For which I happen to have copies of aerial reconnaissance photos. I give those photointerpreters credit: I can't find the damn sites. "No Ball" missions, I believe they were called.

Those WWII bomber crews must have had trouble getting into the air, what with the weight of their big brass ones and all.

//The beer's for them (and all the others) on Memorial Day, and especially for my friend Louis Paltrineri, radio operator on a B17, shot down and ended the war as a POW...thank you.

1
0
Peter Simpson 1
Silver badge
Thumb Up

Re: British Intelligence

(Recommend R.V Jones - "Most Secret War" book for more details)

a.k.a. "The Wizard War"

+1

0
0
Peter Simpson 1
Silver badge
Mushroom

Re: If I were Google

Naah...Ballmer can't put anything larger than an office chair in orbit.

2
0

The bunker at the end of the world - in Essex

Peter Simpson 1
Silver badge
Mushroom

Re: yes

...communications mast?

Around here, they had underground ones that were supposed to rise up on hydraulics after the big boom.

1. Assuming the hydraulics hadn't rusted from groundwater

2. Good only until the second boom.

1
0
Peter Simpson 1
Silver badge
Mushroom

Re: yes

Even Dick Cheney was shocked.

Even more so, I expect, when he learned that the secret warhead enable code was "0000000"

//http://www.democraticunderground.com/discuss/duboard.php?az=view_all&address=116x17298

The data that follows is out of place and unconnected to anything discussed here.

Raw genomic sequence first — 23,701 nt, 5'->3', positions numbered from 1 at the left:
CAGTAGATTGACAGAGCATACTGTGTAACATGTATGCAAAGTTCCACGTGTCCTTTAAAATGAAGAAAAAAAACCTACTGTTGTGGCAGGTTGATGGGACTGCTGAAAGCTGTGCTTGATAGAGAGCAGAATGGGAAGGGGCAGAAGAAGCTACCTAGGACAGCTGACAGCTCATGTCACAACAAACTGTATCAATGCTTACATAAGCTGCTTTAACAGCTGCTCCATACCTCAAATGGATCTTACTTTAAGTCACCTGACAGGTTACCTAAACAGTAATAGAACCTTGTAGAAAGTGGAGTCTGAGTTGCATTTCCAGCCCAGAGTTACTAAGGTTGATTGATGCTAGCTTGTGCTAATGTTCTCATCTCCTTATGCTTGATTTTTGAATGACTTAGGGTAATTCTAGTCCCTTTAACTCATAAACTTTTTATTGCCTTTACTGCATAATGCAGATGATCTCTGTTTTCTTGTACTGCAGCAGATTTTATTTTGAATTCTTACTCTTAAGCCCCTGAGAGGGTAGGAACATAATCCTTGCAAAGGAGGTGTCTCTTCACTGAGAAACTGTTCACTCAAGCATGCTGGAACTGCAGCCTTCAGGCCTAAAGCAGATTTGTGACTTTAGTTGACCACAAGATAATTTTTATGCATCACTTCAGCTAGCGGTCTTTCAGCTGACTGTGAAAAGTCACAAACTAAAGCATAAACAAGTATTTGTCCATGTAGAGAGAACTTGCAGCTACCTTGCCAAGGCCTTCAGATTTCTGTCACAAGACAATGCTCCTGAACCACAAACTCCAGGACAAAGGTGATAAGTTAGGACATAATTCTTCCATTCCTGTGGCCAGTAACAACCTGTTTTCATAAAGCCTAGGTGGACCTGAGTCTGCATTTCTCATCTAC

0
1

Stephen Hawking nixes Intel voice upgrade plan

Peter Simpson 1
Silver badge
Megaphone

Re: Wasn't it DECtalk?

Sure sounds like it, but here's the scoop, from the "Hawk" himself:

http://www.hawking.org.uk/the-computer.html

"Speech Synthesizers (3 copies):

Manufacturer - Speech Plus (Incorporated 1988, Mountain View, CA)

Model - CallText 5010"

and more, from that unimpeachable source, Wikipedia:

http://en.wikipedia.org/wiki/Talk%3ADECtalk

1
0

Biz bods: Tile-tastic Windows 8? NOOO. We lust after 'mature' Win 7

Peter Simpson 1
Silver badge
Megaphone

Why is it so hard for Microsoft?

Commercial users want stability and reliability. They don't want the latest whizz-bang UI, or tiles, or widgets. They want computers on the desks of their employees to run whatever software they need to run to do their jobs, with minimal support requirements. Don't go changing things, just for the sake of changing them. That just costs us more money in lower productivity, while our employees learn how to use the new features at our expense.